With his hands free, McNab pulled his wallet from the front pocket of his pants.

“You want to see my ID?” he said, handing them his card. “I am a Columbia University student. That’s me. This is the third time Barnard Public Safety has chased me down.”

An officer took McNab’s ID card and began to walk outside, again commanding that McNab follow. McNab refused, explaining later to The Post that he wanted to stay near witnesses. He was afraid that leaving the building would jeopardize his safety.

In the video, McNab is seen waiting by the Barnard students. He murmurs an apology, and a student firmly responds: “No, don’t be sorry.”

The officer says he is going to confirm that McNab is an “active student,” and he returns with the student’s ID card.

Cutlip began filming a second video, this one showing the officers telling McNab that he ran into the building without showing his ID. McNab says he walked, not ran, and the Barnard students back him up.

“I got him running through the courtyard,” the lead officer says.

At the same time, a second officer begins arguing with the Barnard students, saying McNab ran in front of his van. McNab and the other students refute that narrative again, and the second officer raises his voice at a black female student.

“Do you have a gauge that you can measure how fast he was running?” the officer asked her.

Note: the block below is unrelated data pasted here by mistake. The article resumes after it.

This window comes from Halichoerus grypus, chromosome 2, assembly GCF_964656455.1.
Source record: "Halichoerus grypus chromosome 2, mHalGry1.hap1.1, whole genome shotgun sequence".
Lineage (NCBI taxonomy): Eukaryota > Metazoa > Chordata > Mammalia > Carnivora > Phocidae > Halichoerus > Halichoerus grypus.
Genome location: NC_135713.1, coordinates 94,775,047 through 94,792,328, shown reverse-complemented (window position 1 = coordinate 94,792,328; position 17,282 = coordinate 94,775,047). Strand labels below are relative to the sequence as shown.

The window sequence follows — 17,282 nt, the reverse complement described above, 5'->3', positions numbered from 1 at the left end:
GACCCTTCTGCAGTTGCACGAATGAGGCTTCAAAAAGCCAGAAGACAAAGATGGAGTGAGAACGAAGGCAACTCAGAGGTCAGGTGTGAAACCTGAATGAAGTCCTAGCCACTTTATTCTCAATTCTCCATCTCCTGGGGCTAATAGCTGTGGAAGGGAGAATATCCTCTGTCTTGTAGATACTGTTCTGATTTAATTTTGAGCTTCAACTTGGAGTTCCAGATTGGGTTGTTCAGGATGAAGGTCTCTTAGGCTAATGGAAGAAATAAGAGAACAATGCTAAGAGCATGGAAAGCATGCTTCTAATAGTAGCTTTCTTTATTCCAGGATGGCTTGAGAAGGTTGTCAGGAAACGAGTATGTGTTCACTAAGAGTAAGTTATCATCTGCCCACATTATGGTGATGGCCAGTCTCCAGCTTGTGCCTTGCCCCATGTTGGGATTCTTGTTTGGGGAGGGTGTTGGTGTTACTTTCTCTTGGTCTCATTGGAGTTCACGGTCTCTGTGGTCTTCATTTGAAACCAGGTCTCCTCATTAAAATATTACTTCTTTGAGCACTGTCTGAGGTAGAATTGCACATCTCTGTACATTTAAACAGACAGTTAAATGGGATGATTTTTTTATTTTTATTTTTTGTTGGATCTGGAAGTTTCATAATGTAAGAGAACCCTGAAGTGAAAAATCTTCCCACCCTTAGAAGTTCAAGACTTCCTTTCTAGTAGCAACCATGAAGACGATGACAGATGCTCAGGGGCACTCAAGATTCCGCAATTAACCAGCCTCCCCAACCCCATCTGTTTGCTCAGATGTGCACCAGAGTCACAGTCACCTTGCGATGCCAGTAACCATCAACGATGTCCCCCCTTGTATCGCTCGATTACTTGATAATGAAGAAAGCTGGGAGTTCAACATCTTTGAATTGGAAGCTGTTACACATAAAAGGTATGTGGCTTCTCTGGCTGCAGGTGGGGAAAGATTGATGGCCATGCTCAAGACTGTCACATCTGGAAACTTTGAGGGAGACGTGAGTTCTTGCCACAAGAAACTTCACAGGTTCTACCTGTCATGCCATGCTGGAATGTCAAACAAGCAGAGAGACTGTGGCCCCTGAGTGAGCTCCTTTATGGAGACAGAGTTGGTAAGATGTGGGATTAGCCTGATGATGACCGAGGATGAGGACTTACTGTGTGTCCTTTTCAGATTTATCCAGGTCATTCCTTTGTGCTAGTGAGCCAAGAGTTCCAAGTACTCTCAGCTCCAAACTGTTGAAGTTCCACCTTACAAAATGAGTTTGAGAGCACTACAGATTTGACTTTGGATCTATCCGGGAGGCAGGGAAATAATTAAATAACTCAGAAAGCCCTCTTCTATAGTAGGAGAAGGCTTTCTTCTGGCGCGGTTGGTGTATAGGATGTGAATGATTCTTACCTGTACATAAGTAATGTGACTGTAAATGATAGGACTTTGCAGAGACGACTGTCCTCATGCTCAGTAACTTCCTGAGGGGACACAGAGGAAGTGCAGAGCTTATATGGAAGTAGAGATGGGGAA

“Does it matter?” she responded.

“Were you there?” he said back, walking closer, pointing his finger and eventually telling her to “relax.”

In unison, the other Barnard students repeated the word “relax” with exasperation.

“I am relaxed,” she said.

“Yeah, well I don’t see that,” the officer said. “Right away, you’re taking a . . .”

“Please stop talking to me,” she said.

The officer walked away, the video cut off and eventually McNab and the Barnard students were alone again in the library, left to rehash what had happened.

Several of the Barnard students were crying.

“It showed me that this wasn’t just something I went through,” McNab told The Post. “They went through this, too.”

McNab said another student suggested the incident was worthy of a complaint to Barnard’s Title IX officer, so she sent one.